The Island Temple 1822
Gruzino did not merely impress Alexander; it launched him on a large-scale utopia of his own. He decided to found a whole series of military colonies all over Russia, modelled on Gruzino. They would constitute islands of neatness and order among the great Russian sea of squalor. Using Arakcheev's methods, he would gradually reform the entire Russian countryside, taking soldiers from the barracks and transforming them into skilled soldier-peasants. If the system was set up on a sufficiently large scale, the colonies would provide all the soldiers Russia needed to defend its borders, so conscription could be abolished. At the same time the colonies would produce everything the soldiers needed, so the peace-time army would be self-supporting. The Tsar explained his ideas to Arakcheev, put him in charge of the scheme and told him to get to work immediately.

Over the next five years 90 battalions were settled in colonies in Novgorod Province, 12 in Mogilev, 36 in Ukraine and 240 squadrons of cavalry in three settlements in the south. The colonies included 750,000 men, women and children, completely cut off from the rest of the country -towns, roads, ministries, taxes, police, courts everything. This huge exercise in social engineering had two crippling characteristics: fraudulence and cruelty. In theory, after receiving initial large scale state subsidies, the system was self-supporting and even profitable. By 1826 Arakcheev boasted he had a 'capital' of 32 million roubles and construction gangs numbering some 30,000 men. But these were slave labourers, and the investment funds themselves were raised by heavy taxation within the colonies, supplemented by heavy fines for 'offences', the sale of liquor licences and other privileges. Moreover, the state funds were poured into the system in a variety of concealed ways and it is likely that the entire scheme was run at an immense loss, not unlike the state farm collectives and industries set up in Russia a century later.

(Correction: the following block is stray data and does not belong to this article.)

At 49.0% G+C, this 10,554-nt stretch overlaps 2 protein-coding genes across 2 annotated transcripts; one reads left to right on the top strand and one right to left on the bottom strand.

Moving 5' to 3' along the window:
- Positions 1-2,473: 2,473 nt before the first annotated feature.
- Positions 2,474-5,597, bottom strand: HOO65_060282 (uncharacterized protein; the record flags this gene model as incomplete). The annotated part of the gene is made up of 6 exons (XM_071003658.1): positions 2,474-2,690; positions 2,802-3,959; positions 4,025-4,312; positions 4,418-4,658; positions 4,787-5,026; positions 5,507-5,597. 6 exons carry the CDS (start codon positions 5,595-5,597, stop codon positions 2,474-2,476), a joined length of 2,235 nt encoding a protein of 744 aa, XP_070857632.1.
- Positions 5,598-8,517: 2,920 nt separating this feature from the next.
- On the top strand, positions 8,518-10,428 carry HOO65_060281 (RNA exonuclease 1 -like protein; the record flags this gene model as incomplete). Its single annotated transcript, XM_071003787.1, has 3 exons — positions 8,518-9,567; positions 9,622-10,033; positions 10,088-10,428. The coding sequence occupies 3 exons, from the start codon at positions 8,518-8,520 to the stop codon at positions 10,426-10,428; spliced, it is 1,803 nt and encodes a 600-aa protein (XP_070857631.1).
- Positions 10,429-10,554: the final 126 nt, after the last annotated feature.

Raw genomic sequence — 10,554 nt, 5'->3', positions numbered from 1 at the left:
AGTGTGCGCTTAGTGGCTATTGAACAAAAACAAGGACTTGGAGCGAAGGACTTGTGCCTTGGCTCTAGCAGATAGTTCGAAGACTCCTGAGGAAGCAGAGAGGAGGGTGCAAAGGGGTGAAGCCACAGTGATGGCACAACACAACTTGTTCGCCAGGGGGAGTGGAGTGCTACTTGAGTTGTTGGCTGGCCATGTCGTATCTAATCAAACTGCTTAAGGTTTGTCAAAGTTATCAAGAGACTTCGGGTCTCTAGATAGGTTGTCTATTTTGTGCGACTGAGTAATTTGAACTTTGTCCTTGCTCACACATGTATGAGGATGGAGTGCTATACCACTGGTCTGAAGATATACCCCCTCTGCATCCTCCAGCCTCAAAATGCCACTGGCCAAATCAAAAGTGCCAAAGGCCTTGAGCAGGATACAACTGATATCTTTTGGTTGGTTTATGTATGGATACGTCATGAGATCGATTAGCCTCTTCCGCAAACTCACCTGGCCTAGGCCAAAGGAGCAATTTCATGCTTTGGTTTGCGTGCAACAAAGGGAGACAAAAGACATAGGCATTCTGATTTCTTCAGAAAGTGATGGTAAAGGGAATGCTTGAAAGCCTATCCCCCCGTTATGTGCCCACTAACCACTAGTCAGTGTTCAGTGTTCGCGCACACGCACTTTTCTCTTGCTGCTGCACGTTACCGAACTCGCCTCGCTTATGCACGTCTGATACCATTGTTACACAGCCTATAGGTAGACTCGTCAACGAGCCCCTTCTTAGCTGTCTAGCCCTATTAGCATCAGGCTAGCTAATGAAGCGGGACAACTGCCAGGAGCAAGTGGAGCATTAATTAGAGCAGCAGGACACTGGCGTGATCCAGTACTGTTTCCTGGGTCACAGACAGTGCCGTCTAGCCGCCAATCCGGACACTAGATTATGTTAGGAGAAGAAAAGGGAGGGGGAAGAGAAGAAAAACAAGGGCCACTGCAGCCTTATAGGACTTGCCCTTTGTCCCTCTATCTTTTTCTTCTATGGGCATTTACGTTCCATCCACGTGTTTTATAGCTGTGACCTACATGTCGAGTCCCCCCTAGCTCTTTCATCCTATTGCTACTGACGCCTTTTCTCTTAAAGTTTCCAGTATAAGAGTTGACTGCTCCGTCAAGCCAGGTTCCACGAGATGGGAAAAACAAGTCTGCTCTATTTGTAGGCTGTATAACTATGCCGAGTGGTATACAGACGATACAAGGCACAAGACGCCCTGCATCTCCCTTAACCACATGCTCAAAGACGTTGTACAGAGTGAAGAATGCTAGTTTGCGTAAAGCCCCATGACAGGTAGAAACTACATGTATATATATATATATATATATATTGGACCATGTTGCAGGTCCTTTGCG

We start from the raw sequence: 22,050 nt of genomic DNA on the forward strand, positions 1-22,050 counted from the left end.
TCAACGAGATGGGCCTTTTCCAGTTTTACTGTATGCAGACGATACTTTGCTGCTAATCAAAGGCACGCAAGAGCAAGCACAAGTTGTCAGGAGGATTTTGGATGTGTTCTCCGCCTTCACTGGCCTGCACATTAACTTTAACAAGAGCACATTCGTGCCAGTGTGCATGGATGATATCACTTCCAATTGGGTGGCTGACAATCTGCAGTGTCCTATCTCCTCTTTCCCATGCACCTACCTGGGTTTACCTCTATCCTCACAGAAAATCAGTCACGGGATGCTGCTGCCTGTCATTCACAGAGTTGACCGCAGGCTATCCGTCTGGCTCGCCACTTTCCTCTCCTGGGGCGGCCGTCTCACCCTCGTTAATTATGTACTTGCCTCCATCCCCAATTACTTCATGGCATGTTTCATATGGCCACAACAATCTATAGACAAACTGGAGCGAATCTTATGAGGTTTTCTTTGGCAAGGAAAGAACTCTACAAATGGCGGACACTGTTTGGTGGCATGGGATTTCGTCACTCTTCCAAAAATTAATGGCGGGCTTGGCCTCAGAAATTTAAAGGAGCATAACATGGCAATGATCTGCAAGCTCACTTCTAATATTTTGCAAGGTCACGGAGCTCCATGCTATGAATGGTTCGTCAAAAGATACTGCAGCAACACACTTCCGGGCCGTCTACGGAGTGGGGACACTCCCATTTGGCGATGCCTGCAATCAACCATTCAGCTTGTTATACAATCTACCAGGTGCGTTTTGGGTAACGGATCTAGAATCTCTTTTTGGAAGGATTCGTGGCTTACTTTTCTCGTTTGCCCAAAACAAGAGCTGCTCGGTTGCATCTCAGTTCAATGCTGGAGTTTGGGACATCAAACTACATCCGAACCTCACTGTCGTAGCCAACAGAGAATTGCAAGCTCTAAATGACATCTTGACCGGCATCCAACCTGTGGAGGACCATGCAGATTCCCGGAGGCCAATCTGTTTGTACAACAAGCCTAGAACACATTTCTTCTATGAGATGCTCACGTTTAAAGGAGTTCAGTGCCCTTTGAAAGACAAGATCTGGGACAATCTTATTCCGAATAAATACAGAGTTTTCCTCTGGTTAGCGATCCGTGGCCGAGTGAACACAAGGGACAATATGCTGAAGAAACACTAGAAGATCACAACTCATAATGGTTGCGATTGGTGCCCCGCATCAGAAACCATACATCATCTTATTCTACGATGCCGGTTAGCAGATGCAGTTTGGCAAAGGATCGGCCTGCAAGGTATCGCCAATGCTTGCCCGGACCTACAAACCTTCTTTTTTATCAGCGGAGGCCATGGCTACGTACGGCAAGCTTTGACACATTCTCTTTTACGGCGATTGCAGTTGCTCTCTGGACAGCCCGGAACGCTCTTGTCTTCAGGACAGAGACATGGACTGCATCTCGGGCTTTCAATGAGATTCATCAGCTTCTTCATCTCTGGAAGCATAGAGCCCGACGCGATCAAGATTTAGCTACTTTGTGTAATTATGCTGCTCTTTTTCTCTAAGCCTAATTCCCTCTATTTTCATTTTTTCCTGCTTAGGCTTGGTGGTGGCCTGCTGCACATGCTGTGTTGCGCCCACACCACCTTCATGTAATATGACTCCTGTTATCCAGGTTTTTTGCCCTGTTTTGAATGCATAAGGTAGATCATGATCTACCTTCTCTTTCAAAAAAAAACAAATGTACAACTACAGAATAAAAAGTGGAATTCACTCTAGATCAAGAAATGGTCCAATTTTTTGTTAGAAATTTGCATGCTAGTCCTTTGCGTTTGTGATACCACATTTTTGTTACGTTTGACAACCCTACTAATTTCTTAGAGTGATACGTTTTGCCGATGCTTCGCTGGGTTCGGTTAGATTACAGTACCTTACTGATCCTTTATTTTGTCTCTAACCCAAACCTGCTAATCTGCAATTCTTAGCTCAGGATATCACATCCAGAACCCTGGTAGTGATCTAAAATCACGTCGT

Alexander's utopia was, therefore, built on lies and fraud, and a growing element of violence. As the concealed losses mounted and it became more difficult to hide them, fines increased, rules were tightened, production quotas were raised, punishments made more severe and from 1819 mutinies began. The first occurred in June at a new colony in the Ukraine, where Russian notions were hated anyway. The peasants went on strike and Arakcheev travelled to the Ukraine to suppress it. He sentenced 275 men to death, then commuted the sentences to spitzuten. This was a Prussian army penalty in which offenders were forced to pass a dozen times through files of 1,000 men, each armed with a stick.

Image of an unknown military colony
There were other large scale mutinies, most notably among the Tsar's own Semyonovsky Regiment in October 1820. In September 1825, after the murder of his mistress by her own maids, Arakcheev began to lose his grip over the military colonies. He lost most of his state authority when his protector Alexander died later the same year, the final blow to the system came in 1830-31, then the cholera epidemic which was slowly harrowing the world hit Russia and was attributed by suspicious peasants in the colonies to the new health measures and hospitals. In the northern colonies, the peasants rose, murdered the officers and set fire to the hospitals and other public buildings. The new Tsar, Nicholas I, who had never liked the system anyway, introduced changes which destroyed it. Thus the first modern experiment in social engineering ended. Its significance was the ease with which it could be introduced on a scale to determine the lives of a million people, on the mere whim of a solitary autocrat who consulted no one and sought the approval of nothing. It pointed to fundamental weaknesses in Russian law and attitudes which were ominous for the future, when social engineering could be conducted on a much larger scale.